Historically, the people of the United States have remained largely pro-market, even as certain business practices were sharply condemned. Even in the depths of the Great Depression there was no strong outpouring of support for socialism. Zingales argues that this is a direct result of the common perception that the market system is fair: it rewards hard work and innovation, not special deals with the government. This makes the U.S. a rare exception to the practice of "crony capitalism" or "corporatism" as practiced in much of Europe and the rest of the world.

Zingales believes that the public's perception of fairness, and thus its support for the market system, may be waning. He points to the increasing number of executives from the world of big finance that are filling high-level government posts—including Secretary of the Treasury—in both Democratic and Republican administrations. This trend is reinforced by the massive bailouts of large financial firms and General Motors, all considered "too big to fail," while smaller businesses are left to fend for themselves. Then there is the push for the federal government to "reform" (or, as some would say, "take over") the health care system, which amounts to 17% of U.S. GDP, leading to a new alliance between big health care providers and the government.

Small wonder that more and more Americans have come to believe that their economic system is unfair. Hard work and playing by the rules are no longer seen as the surest path to economic success. Instead, success in the market economy is viewed increasingly as the product of who you know and what sort of special favours you might have obtained through government connections. Big businesses increasingly engage in what economists call "rent seeking behavior." Instead of investing in the development of new technologies or products, businesses find it more profitable to invest in lobbying the government for special favours, or what is sometimes referred to as "corporate welfare." This behavior further erodes public confidence in the economic system.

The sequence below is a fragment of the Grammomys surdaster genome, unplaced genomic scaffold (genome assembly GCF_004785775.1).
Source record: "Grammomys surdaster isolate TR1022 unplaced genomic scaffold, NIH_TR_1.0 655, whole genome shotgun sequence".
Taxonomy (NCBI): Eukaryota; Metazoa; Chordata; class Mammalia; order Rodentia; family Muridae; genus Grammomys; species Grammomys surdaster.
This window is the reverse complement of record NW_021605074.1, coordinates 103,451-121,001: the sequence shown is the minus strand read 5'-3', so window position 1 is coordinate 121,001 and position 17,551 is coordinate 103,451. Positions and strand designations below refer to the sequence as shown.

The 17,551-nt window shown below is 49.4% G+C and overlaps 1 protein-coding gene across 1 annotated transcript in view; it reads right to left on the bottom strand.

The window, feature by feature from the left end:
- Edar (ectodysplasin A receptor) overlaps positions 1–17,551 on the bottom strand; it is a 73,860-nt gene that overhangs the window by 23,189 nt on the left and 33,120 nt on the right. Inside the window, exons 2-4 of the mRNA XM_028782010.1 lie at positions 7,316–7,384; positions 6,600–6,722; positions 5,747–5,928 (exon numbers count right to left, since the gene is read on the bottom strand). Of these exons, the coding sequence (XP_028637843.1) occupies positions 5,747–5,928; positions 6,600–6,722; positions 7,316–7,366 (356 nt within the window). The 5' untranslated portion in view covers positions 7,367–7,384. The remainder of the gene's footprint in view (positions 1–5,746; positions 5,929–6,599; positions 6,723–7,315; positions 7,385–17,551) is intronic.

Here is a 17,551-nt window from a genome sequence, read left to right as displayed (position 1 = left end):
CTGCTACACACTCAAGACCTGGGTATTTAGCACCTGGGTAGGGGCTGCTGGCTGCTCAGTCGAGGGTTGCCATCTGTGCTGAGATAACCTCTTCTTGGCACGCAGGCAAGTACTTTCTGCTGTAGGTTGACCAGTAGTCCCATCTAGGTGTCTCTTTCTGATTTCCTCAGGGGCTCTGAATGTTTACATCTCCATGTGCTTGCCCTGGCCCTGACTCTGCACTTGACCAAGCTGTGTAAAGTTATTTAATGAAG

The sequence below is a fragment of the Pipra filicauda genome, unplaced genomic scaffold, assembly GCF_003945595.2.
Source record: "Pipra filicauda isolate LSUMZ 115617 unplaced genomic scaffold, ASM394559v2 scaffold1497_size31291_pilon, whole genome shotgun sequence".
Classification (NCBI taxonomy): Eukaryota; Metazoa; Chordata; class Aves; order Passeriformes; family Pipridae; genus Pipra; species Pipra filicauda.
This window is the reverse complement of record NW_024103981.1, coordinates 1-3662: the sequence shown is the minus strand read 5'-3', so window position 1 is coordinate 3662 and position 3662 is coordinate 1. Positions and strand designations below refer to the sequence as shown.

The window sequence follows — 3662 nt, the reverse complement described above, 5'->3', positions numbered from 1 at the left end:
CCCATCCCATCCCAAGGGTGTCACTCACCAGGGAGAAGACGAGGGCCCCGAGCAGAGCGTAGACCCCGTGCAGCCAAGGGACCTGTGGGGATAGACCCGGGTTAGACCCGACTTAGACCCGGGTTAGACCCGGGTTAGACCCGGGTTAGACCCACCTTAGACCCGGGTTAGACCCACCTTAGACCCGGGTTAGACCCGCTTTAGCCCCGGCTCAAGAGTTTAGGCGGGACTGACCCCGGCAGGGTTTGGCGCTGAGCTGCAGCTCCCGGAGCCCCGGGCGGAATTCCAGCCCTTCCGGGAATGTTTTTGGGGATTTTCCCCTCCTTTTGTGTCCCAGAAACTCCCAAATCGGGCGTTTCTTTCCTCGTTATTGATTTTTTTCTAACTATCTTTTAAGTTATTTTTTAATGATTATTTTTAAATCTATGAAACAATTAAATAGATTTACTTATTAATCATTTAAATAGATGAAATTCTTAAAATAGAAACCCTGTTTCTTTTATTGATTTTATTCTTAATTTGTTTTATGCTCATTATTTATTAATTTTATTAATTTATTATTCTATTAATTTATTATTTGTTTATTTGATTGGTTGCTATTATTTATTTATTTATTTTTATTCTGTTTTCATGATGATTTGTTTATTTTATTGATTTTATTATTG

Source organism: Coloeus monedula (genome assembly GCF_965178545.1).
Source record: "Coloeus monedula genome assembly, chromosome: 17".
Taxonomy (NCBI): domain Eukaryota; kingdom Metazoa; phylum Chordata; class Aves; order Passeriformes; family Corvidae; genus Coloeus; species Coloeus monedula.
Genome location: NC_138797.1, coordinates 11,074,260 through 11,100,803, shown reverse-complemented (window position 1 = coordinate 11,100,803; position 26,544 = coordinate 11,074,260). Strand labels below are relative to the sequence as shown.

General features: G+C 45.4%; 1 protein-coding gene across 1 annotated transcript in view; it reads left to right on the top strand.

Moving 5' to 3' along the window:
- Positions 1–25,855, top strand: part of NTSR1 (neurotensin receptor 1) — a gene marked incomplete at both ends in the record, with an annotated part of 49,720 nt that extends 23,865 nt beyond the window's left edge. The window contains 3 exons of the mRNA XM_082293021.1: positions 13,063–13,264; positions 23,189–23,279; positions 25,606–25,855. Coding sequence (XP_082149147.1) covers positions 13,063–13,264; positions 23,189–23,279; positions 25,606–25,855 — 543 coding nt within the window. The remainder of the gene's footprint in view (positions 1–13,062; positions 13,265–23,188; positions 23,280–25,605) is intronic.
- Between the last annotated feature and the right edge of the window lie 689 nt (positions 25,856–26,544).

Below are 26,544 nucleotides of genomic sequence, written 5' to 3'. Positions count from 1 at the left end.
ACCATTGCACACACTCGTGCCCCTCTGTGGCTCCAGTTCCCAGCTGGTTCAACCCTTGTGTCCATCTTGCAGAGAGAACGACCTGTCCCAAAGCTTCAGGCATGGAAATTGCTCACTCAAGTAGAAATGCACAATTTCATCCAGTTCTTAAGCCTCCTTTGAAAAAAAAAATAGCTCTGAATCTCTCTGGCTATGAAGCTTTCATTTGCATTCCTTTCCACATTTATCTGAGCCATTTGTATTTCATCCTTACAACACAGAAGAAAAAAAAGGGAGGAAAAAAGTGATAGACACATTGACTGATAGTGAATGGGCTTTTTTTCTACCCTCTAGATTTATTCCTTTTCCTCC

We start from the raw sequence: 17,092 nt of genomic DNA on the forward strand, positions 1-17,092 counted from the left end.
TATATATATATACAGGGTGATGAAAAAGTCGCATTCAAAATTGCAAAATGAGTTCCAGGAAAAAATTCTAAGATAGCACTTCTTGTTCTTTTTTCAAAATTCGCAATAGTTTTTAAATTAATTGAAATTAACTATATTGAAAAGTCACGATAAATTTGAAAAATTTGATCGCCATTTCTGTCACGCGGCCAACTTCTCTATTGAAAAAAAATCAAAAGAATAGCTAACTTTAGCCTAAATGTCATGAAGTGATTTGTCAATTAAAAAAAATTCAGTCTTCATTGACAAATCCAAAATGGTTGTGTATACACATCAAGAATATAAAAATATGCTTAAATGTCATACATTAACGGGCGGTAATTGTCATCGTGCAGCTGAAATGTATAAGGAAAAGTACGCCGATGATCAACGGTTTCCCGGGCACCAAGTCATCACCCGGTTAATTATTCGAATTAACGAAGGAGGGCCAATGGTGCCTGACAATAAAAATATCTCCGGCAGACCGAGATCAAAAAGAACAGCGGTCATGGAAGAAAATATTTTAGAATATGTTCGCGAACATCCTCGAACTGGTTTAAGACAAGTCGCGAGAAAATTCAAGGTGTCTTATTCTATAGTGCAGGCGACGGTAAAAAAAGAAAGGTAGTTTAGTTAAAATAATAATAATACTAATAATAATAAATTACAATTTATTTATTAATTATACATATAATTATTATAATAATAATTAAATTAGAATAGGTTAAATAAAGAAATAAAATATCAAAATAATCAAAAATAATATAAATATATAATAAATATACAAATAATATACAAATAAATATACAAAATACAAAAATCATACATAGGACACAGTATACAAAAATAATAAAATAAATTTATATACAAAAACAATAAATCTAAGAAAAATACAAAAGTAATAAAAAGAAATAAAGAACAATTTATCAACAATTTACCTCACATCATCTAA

Zingales sees dire consequences in these trends: "When people are angry to the point of threatening the lives of bankers; when the majority of Americans are demanding government intervention not only to regulate the financial industry but to control the way companies are run; when voters lose confidence in the economic system because they perceive it as fundamentally corrupt—then the sanctity of private property becomes threatened as well. And when property rights are not protected, the survival of an effective financial sector, and with it a thriving economy, is in doubt."

What is to be done? Restoring perceptions of fairness will require replacing pro-business policies with pro-market policies. This means doing away with the idea that some businesses are too big to fail. It also means regulating financial markets by introducing new consumer protection, curbing excessive risk taking and making complex financial transactions more transparent. Most importantly, the public should press elected officials to reject the pleadings of big business for special favours, even if it is not in their personal interest to do so. But, perhaps this is too much to ask.

Topics: Business
Bruce Webb
 
Bruce Webb

Dr. Bruce Webb is Professor of Economics and Business at Gordon College in Wenham, Mass. He and his wife Susan are parishioners at the Church of the Advent (Anglican/Episcopal) in Boston. He recently stepped down from the position of co-editor of Faith & Economics (published by the Association of Christian Economists), which he held for 17 years. He has absolutely no hobbies.